Probably the first of those who visited the Highlands of Scotland with a view of testing the capabilities of the country as a sporting field were carried thither by the love of adventure and the novelty of exploring fresh ground. They had for a time but few followers, and these not mere shooters but sportsmenthere is a wide difference between the two terms—men who, tired of the hedgebound stubble-field, found on the wide moor more room for their energies, more scope for the indulgence of tastes which carried them beyond the mere killing and slaying. In later years the overflow of shooters from the crowded South naturally sought the outlet most convenient for its current.

Many circumstances have combined to multiply the number of men who take up shooting as their field-sport of predilection. The restrictions imposed by the old Game Law rendered shooting the exclusive privilege of the comparatively few—the fruges consumere nati :' the field was open only to those who were possessed of a certain amount of landed property. The abrogation of this statute in 1831, and the new Act, which gave the necessary qualification to any one furnished with a game certifi

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cate, let in the many.' The increase in wealth within the last few years has enlarged the class of shooters. Again, the rapidity of travelling has enabled very many to indulge in fieldsports who could ill afford the loss of time and the heavy expenses incurred in the oldfashioned journey by the turnpike-road. And it is not only that the number of shooters is increased, they have become also more destructive. The notable improvements in firearms, dating from the invention of the percussion lock to supersede the old flint, down to the more recent substitution of the breech-loader for the muzzle-loader, have enabled men to shoot quicker and better.

The taste for shooting becoming thus more widely diffused, there was no longer room for the increased number of its followers, who naturally looked about them for a new and more open range of practice. Hence the irruption—it may so be called—of the Southerner into the Highlands of Scotland. A tract, which seemed to him illimitable in length and breadth, accustomed as he was to the confined bounds of an enclosed country, was there found to be attainable on lease. The monarch-of-all-I-survey' sort of feeling, the absolute freedom that could be there exercised from all the tedious conventionalities of ordinary life, the voluntary abandonment of all his usual luxuries, and the very roughing it in homely quarters had its charm ; but, more than all, the bracing, life-giving air he breathed on the hills was delightful to the new-comer. A moor in Scotland became an institution : fashion sanctioned it, but the intrinsic merits of the thing established it.

The Red Grouse (Lagopus Scoticus) is so well known in appearance that we spare the reader the technical enumeration of the marks which distinguish it from many other birds of the same family, the genus Tetrao. Two other species are found with us: the Capercailzie, or Cock of the Wood (Urogallus), and the Blackcock (Tetrao tetrix). The former of these was indigenous, and, after becoming extinct, has been within the last few years successfully reintroduced into Scotland. It is the Red Grouse, however, that has unwittingly conferred so great a boon on the Highlands of Scotland.

Sir William Jardine says of it:

The Muir-fowl, the delight of the sportsman, may be placed at the head of the sports of the fowler; it is to him what the fox is to the hunter, the salmon to the fisher. The light air of the early morning of a fine twelfth, and the free and open, almost unbounded prospect, exhilarate the spirits; while the boldness of the game upon discovery, erectly uttering his cry of warning to his brood,-his vigorous, lengthened flight, so long as to create doubts of his being again seen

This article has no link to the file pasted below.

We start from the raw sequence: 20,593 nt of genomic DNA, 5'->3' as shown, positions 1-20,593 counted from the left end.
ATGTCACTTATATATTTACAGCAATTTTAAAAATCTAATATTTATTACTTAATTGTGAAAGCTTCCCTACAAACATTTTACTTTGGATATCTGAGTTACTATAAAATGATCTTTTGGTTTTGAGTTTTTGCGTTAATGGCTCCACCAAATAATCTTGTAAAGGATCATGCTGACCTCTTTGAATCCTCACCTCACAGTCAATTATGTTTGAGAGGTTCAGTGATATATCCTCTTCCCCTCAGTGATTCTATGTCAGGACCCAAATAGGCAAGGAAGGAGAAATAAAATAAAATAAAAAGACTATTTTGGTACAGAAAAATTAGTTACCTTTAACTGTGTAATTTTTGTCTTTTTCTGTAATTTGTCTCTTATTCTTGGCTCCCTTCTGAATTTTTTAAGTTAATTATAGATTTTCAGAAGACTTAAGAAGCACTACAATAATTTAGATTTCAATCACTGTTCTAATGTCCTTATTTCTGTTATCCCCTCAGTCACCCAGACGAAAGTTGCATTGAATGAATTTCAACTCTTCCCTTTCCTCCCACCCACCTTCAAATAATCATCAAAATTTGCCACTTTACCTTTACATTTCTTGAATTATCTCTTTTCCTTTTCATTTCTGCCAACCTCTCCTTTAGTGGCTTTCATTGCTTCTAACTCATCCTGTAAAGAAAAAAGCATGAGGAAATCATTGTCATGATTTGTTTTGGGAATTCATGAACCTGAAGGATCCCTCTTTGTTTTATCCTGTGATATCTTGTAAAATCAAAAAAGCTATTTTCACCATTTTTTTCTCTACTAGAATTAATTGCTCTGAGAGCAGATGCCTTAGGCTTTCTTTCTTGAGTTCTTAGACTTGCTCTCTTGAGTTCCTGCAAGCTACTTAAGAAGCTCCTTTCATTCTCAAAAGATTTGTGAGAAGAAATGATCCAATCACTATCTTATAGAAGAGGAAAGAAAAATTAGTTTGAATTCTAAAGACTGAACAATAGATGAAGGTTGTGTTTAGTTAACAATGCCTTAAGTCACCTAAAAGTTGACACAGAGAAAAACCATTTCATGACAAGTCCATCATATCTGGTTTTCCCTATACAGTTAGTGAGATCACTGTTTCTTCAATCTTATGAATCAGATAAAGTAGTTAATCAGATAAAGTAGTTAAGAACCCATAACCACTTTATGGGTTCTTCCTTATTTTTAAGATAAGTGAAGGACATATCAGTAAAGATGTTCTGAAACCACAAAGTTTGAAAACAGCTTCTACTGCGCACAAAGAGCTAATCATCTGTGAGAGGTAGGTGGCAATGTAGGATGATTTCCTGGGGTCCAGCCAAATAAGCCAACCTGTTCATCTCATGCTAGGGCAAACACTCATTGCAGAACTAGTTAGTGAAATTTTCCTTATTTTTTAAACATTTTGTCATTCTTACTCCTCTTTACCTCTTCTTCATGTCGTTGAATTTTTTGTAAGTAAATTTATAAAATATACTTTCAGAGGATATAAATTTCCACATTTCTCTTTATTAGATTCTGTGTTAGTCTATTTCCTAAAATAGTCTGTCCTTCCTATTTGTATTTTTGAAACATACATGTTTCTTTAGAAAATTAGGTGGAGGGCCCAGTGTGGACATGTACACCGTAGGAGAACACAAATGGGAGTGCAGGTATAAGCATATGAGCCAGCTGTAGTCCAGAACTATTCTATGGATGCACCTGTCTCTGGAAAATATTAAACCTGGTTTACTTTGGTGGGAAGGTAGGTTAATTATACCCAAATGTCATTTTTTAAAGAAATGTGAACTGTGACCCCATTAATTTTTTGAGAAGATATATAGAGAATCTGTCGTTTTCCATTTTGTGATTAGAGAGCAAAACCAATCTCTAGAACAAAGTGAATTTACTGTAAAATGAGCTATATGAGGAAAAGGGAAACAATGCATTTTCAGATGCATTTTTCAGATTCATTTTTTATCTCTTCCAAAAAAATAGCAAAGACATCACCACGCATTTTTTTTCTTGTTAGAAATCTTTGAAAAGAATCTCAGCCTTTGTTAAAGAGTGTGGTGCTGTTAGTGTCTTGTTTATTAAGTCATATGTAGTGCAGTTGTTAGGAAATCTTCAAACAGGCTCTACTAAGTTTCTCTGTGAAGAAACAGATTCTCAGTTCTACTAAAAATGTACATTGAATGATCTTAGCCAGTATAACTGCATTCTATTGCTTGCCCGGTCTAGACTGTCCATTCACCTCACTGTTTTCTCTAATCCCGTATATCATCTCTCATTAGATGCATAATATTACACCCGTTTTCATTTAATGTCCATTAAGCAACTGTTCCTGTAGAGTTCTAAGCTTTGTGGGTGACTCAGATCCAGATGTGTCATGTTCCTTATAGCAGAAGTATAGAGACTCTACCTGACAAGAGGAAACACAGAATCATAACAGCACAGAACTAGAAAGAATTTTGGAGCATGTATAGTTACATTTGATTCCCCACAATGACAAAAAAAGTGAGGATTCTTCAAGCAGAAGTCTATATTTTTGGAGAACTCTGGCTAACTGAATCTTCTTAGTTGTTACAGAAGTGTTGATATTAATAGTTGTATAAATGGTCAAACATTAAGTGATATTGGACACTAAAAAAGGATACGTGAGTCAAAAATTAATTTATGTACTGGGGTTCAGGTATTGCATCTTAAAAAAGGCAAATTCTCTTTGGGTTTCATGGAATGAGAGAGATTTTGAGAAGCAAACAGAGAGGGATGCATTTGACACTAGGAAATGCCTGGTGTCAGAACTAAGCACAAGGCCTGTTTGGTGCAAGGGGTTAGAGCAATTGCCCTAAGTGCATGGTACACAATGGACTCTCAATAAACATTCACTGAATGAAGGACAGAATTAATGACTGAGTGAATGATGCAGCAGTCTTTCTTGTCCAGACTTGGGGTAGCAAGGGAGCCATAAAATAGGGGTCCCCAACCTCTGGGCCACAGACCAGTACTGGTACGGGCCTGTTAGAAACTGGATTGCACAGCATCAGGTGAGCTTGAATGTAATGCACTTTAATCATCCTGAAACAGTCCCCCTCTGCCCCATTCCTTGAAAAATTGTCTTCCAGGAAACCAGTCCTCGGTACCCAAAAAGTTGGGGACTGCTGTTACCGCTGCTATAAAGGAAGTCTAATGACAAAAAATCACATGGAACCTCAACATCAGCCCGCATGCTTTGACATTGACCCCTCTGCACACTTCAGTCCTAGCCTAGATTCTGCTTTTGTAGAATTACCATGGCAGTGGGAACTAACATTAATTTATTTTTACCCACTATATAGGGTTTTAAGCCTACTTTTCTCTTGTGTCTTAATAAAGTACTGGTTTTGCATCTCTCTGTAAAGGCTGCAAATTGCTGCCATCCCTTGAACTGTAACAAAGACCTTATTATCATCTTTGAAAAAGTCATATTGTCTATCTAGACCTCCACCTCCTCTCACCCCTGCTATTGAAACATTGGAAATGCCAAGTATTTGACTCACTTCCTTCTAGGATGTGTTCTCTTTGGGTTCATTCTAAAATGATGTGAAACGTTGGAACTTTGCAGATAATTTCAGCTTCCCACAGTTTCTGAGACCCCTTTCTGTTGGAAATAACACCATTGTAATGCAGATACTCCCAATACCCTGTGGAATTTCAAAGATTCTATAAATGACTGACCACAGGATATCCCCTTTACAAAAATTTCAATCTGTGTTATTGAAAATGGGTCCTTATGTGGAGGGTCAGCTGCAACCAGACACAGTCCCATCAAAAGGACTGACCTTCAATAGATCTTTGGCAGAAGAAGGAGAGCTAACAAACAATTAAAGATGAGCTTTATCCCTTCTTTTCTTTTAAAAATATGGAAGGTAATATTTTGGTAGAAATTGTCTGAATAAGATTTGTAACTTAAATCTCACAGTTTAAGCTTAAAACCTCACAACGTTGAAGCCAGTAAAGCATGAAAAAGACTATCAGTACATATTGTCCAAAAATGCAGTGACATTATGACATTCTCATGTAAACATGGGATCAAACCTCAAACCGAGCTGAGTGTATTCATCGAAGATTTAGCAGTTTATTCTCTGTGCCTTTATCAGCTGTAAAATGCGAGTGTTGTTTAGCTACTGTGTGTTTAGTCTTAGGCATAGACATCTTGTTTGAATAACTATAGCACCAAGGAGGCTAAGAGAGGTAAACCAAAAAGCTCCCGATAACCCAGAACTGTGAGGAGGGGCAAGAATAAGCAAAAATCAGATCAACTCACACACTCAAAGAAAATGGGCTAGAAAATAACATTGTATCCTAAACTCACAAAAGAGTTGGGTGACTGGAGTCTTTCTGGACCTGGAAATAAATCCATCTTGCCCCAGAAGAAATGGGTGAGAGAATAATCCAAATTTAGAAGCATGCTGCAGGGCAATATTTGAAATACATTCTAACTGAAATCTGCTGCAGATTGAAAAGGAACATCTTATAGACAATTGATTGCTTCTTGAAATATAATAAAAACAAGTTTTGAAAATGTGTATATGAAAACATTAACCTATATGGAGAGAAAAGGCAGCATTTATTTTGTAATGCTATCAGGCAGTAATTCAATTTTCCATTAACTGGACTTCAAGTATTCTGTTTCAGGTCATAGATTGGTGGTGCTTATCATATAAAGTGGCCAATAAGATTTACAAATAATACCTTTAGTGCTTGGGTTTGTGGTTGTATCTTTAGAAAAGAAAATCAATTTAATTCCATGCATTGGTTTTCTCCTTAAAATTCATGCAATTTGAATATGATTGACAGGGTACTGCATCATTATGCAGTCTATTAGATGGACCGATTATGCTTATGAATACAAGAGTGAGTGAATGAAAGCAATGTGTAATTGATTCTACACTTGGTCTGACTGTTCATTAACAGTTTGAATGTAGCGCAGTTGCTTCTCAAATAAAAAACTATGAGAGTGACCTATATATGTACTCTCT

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carry with them a continuation of excitement, long after it is satiated with following the skulking black game, or the more rural amusement of walking up partridges. But independent of this claim upon the sportsman, it has another: the red grouse is exclusively confined to the British Islands, and has never been found on any part of the continent; and it would be much to be regretted if unlimited persecution or want of preservation should in after years exterminate this bird, so exclusively national.'*

Sir William might have added that the grouse possesses yet another recommendation, which with many persons will outweigh those he has awarded to it, and will be considered far more praiseworthy than the beauty of its plumage and the thoroughly game look of the bird. It is no mean addition to the menu of the dinner-table. This quality has established for it a reputation in parts of the country remote from the spot where it is so valuable as an object of sport and a source of revenue; and this, it may be assumed, fairly entitles it to a larger share of general interest in its family history and its peculiar habits than if it were a bird of meaner pretensions.f

The birds differ greatly in plumage, the colour varying from all the shades of brown to almost black; nor are they nearly uniform in size and weight; the grouse of the Western Highlands being much larger than those of Perthshire and the East generally, where, however, they are much more abundant. Mr. Colquhoun remarks : Grouse are never so plentiful on the West coast, from the wet springs 'addling so many of the eggs. This. deficiency in quantity is the reason of the superior quality of the

* Naturalist's Library,' iv. 145.

† The French reproach us with having but one sauce; it may with more truth be asserted that in the south, where grouse is an important luxury, we know but one mode of dressing it. The cook looks upon it as a bird to be inevitably roasted; and far be it from us to insinuate that so treated, and served up with its garniture of artistically browned bread-crumbs, it does not gracefully and fitly bear the honours of precedence at the second course; but we would submit that its merits are still but imperfectly developed. In fact, the real value of the grouse as food can only be fairly appreciated where the supply is unlimited. Thus, for instance, in the kitchen of every well-organised shooting-lodge is established a pot au feu, which, like the famous Heidelberg tun in days of yore, is never exhausted, but as its savoury contents are drawn off, it is replenished continually with new matériel.

To this slowly simmering caldron are consigned those birds whose mature age unfits them for a more summary process of preparation for table, and those whose inexperience or misplaced confidence has allowed them to rise too near the gun. May be an aged blackcock or an occasional hare may help to make the haggis good.' The result is a soup of such surpassing excellence, that once tasted it is never to be forgotten. But to savourer thoroughly the young and tender bird, let it be split open, broiled, and served up at breakfast, spread-eagle fashion. Those who have never eaten spatchcocked grouse can hardly be said 10 koow the real flavour of the bird.